- FOR THE TERRINE:
- 2 pounds fresh sardine fillets, (from about 4 pounds whole sardines) ***you can also use salmon fillets
- Freshly ground white pepper
- 1/4 cup extra-virgin olive oil
- 8 leaves sage
- 6 sprigs thyme
- 4 sprigs rosemary
- 4 garlic cloves, peeled and crushed
- 3 pounds eggplant, trimmed, peeled, and cut into 1/2-inch thick slices (on the bias)
- 12 ounces piquillo or roasted red bell peppers
- 40 pieces TOMATO CONFIT:
- 3 tablespoons extra virgin olive oil
- Freshly ground white pepper
- 3 cloves garlic, peeled, split, germ removed and finely sliced
- 10 basil leaves, torn
- 4 sprigs thyme, leaves only
- 2 bay leaves, broken
- 20 ripe plum tomatoes, peeled
- 1/4 to 1/2 teaspoon sugar
Center a rack in the oven and preheat the oven to 350ºF.
Line a baking sheet with parchment paper and arrange the sardines or salmon in a single layer on the pan. Season the fillets on both sides with salt and pepper and one quarter of the olive oil. Scatter half the sage, thyme, rosemary, and garlic over the fillets and slide the pan into the oven. Roast the sardines for 7 minutes, or until they’re just cooked through. Remove the sardines from the baking pan, cool, and then chill in the refrigerator. Re-line the baking sheet with clean parchment paper and arrange the eggplant on the sheet. Season the eggplant slices with salt and pepper as well as the remaining oil and herbs. Bake the eggplant for 20 to 25 minutes, or until tender. Cool and then transfer to the refrigerator to chill.
Line an 8 1/2 by 4 1/2 by 2 1/2-inch loaf pan with plastic wrap, allowing it to extend over the sides. The terrine will be built with the eggplant, peppers, sardines, and tomatoes in layers, starting with the eggplant. To begin, cut the eggplant slices to fit the terrine and lay a layer of eggplant over the bottom and up the sides of the terrine, allow the slices to overlap a little and overhang the edges. Top with peppers, then sardines, then tomatoes. Repeat with the remaining ingredients, finishing by folding the overhanging eggplant over the top of the terrine and leveling the top with an additional layer of eggplant slices. Cover the top with the plastic wrap that’s hanging over the sides and press another piece of plastic wrap against the top for good measure. Cut a piece of corrugated cardboard to fit inside the top of the terrine and press it down firmly against the plastic wrap. Place a weight, such as a 1-pound can, on top of the cardboard, put the terrine on a parchment-lined tray (to catch any drips that result from the weighting), and refrigerate for at least 12 hours, or overnight.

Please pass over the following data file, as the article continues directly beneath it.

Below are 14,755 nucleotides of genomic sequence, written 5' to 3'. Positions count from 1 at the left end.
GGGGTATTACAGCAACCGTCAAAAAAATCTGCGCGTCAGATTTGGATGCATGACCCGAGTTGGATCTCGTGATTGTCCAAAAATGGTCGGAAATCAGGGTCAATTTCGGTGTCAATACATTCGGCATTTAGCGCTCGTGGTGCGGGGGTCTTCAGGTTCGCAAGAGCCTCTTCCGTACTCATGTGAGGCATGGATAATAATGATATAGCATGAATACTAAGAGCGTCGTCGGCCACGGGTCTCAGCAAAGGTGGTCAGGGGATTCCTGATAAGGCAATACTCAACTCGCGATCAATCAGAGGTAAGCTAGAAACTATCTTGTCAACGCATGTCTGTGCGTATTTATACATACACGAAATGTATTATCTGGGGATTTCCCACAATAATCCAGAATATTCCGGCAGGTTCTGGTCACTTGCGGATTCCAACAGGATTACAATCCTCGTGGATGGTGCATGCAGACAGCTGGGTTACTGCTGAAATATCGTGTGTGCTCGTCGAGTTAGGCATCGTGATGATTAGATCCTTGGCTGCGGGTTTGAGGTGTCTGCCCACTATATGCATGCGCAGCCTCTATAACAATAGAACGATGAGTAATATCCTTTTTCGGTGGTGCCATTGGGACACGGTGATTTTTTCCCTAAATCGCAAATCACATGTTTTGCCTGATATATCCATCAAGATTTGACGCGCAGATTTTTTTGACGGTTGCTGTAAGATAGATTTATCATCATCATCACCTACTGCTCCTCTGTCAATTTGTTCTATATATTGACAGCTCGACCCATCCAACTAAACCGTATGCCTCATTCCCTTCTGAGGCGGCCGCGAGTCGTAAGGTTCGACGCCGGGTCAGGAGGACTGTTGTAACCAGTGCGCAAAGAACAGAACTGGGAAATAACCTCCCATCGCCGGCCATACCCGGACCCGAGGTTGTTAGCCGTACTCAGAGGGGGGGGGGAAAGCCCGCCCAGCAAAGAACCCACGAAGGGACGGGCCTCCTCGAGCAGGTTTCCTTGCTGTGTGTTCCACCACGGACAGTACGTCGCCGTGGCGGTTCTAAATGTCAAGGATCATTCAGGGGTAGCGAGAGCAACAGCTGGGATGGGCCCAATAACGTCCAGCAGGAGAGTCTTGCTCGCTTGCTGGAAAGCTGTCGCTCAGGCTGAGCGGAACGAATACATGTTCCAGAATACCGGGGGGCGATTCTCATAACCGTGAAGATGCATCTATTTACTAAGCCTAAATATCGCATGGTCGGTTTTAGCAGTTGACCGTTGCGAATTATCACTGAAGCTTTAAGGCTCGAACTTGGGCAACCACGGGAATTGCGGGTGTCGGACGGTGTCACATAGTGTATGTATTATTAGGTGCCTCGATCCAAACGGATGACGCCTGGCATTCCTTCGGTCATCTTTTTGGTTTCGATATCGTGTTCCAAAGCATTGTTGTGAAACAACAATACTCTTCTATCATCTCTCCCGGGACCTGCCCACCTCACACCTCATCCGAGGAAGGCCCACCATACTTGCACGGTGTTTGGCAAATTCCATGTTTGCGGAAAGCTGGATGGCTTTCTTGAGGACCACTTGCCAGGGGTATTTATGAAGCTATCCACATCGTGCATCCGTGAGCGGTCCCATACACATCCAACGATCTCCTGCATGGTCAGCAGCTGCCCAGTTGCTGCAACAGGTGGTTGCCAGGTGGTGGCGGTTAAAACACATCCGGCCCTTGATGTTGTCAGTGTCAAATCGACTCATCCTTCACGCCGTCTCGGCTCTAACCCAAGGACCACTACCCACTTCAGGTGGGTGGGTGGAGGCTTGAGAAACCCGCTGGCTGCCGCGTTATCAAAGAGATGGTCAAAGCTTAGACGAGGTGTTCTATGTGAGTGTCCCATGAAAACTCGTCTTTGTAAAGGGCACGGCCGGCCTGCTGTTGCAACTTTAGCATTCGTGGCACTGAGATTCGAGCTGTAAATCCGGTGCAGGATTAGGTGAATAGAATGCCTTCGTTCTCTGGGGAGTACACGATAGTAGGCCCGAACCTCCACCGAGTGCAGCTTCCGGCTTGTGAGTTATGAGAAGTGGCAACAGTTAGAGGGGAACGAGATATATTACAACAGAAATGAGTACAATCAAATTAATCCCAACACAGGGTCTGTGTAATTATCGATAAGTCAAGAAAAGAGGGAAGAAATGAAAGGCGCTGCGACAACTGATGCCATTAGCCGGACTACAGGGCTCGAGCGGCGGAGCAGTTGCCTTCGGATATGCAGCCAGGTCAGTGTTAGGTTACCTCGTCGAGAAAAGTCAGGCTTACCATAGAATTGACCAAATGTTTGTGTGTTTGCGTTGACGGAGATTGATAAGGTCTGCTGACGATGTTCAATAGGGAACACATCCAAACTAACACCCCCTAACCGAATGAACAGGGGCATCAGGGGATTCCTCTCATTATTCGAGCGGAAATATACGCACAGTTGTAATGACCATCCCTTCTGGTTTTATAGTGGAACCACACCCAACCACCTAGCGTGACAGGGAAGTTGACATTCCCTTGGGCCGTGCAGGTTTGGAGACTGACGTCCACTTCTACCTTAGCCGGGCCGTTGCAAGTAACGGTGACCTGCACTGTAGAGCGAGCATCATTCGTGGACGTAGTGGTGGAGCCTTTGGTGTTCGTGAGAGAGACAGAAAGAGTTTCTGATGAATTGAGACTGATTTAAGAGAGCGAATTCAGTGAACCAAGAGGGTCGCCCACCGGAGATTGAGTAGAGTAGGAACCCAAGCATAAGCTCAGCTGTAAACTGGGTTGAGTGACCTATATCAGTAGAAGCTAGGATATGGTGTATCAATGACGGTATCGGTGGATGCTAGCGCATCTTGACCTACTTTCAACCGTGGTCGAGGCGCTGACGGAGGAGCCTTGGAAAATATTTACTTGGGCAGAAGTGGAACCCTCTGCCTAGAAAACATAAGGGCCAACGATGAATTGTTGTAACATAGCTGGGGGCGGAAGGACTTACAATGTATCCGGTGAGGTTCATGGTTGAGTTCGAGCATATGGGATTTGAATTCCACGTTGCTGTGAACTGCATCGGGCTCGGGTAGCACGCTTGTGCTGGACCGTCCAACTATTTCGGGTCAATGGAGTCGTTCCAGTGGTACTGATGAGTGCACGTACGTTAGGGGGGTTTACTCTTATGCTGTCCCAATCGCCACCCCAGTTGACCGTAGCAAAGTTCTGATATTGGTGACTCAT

To serve: If you have an electric knife, now’s the time to use it, if not, choose a long thin serrated knife andwork with a sawing motion. Remove the weight, the cardboard, and the sheet of plastic wrap. Carefully cut the loaf into slices, each no less than 1-inch thick (thinner slices will fall apart.) If you’d like, serve the terrine with a small green salad dressed with lemon juice and olive oil.
To drink: A Spanish white Ruede, rich, oaky and, even though it’s white Berryish.
Yield: 8 servings
Center a rack in the oven and preheat the oven to 200ºF.
Line a baking sheet with foil and pour about 2 tablespoons olive oil evenly over the pan. Sprinkle the oil with salt and pepper. Strew a little of the garlic, basil, thyme, and bay leaves over the oil. Cut each tomato lengthwise in half and carefully, with your fingers or a tiny spoon, remove the seeds. Lay the tomato halves cut side down in the pan, wiggling the tomatoes around if necessary so that each tomato has a floss of oil on its cut side. Using a pastry brush, give the tops of the tomatoes a light coat of olive oil. Season the tops of the tomatoes with salt and pepper and a little sugar, and scatter over the rest of the garlic, basil, thyme, and bay leaves.
Slide the pan into the oven and bake the tomatoes for 2 1/2 hours, or until they are very tender but still able to hold their shape; turn the tomatoes over at half-time and open the oven for just a second every 30 minutes or so to get rid of the moisture that will build up in the oven. Cool the tomatoes to room temperature on their pan. When the tomatoes are cool, transfer them to a jar, stacking them neatly. Pour whatever oil remains in the pan over the tomatoes and then, if you plan to keep the tomatoes longer than 1 or 2 days, pour in enough olive oil to cover and refrigerate.
Yield: 40 tomato halves